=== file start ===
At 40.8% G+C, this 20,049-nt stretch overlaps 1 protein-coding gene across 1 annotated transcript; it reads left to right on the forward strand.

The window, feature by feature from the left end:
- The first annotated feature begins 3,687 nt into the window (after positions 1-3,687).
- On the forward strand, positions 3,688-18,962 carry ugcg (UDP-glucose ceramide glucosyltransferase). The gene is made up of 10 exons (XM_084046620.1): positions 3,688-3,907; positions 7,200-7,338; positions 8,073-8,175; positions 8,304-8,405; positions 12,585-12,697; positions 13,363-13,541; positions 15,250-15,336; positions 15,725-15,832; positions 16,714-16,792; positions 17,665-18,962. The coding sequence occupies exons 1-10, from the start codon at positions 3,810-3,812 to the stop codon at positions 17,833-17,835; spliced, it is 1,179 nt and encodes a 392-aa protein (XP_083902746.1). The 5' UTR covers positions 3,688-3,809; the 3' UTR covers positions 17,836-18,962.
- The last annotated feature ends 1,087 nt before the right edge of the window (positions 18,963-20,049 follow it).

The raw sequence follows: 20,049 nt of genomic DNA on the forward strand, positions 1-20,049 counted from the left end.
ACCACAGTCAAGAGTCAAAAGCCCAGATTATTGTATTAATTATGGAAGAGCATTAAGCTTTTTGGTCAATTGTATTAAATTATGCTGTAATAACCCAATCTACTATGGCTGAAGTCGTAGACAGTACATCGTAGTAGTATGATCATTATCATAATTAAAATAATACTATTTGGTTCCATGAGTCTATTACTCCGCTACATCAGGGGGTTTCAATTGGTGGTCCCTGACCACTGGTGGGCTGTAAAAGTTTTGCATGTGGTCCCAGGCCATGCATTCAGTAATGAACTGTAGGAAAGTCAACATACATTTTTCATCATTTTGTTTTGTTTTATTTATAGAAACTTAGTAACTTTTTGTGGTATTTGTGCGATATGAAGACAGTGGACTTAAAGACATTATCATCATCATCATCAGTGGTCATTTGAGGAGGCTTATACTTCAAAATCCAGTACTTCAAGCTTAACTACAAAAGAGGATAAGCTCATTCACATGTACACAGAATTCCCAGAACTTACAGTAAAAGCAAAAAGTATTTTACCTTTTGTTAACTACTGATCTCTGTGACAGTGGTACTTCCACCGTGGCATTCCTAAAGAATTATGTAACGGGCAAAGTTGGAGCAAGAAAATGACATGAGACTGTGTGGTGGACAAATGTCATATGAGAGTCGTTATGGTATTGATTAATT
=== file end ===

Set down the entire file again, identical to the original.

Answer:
At 40.8% G+C, this 20,049-nt stretch overlaps 1 protein-coding gene across 1 annotated transcript; it reads left to right on the forward strand.

The window, feature by feature from the left end:
- The first annotated feature begins 3,687 nt into the window (after positions 1-3,687).
- On the forward strand, positions 3,688-18,962 carry ugcg (UDP-glucose ceramide glucosyltransferase). The gene is made up of 10 exons (XM_084046620.1): positions 3,688-3,907; positions 7,200-7,338; positions 8,073-8,175; positions 8,304-8,405; positions 12,585-12,697; positions 13,363-13,541; positions 15,250-15,336; positions 15,725-15,832; positions 16,714-16,792; positions 17,665-18,962. The coding sequence occupies exons 1-10, from the start codon at positions 3,810-3,812 to the stop codon at positions 17,833-17,835; spliced, it is 1,179 nt and encodes a 392-aa protein (XP_083902746.1). The 5' UTR covers positions 3,688-3,809; the 3' UTR covers positions 17,836-18,962.
- The last annotated feature ends 1,087 nt before the right edge of the window (positions 18,963-20,049 follow it).

The raw sequence follows: 20,049 nt of genomic DNA on the forward strand, positions 1-20,049 counted from the left end.
ACCACAGTCAAGAGTCAAAAGCCCAGATTATTGTATTAATTATGGAAGAGCATTAAGCTTTTTGGTCAATTGTATTAAATTATGCTGTAATAACCCAATCTACTATGGCTGAAGTCGTAGACAGTACATCGTAGTAGTATGATCATTATCATAATTAAAATAATACTATTTGGTTCCATGAGTCTATTACTCCGCTACATCAGGGGGTTTCAATTGGTGGTCCCTGACCACTGGTGGGCTGTAAAAGTTTTGCATGTGGTCCCAGGCCATGCATTCAGTAATGAACTGTAGGAAAGTCAACATACATTTTTCATCATTTTGTTTTGTTTTATTTATAGAAACTTAGTAACTTTTTGTGGTATTTGTGCGATATGAAGACAGTGGACTTAAAGACATTATCATCATCATCATCAGTGGTCATTTGAGGAGGCTTATACTTCAAAATCCAGTACTTCAAGCTTAACTACAAAAGAGGATAAGCTCATTCACATGTACACAGAATTCCCAGAACTTACAGTAAAAGCAAAAAGTATTTTACCTTTTGTTAACTACTGATCTCTGTGACAGTGGTACTTCCACCGTGGCATTCCTAAAGAATTATGTAACGGGCAAAGTTGGAGCAAGAAAATGACATGAGACTGTGTGGTGGACAAATGTCATATGAGAGTCGTTATGGTATTGATTAATT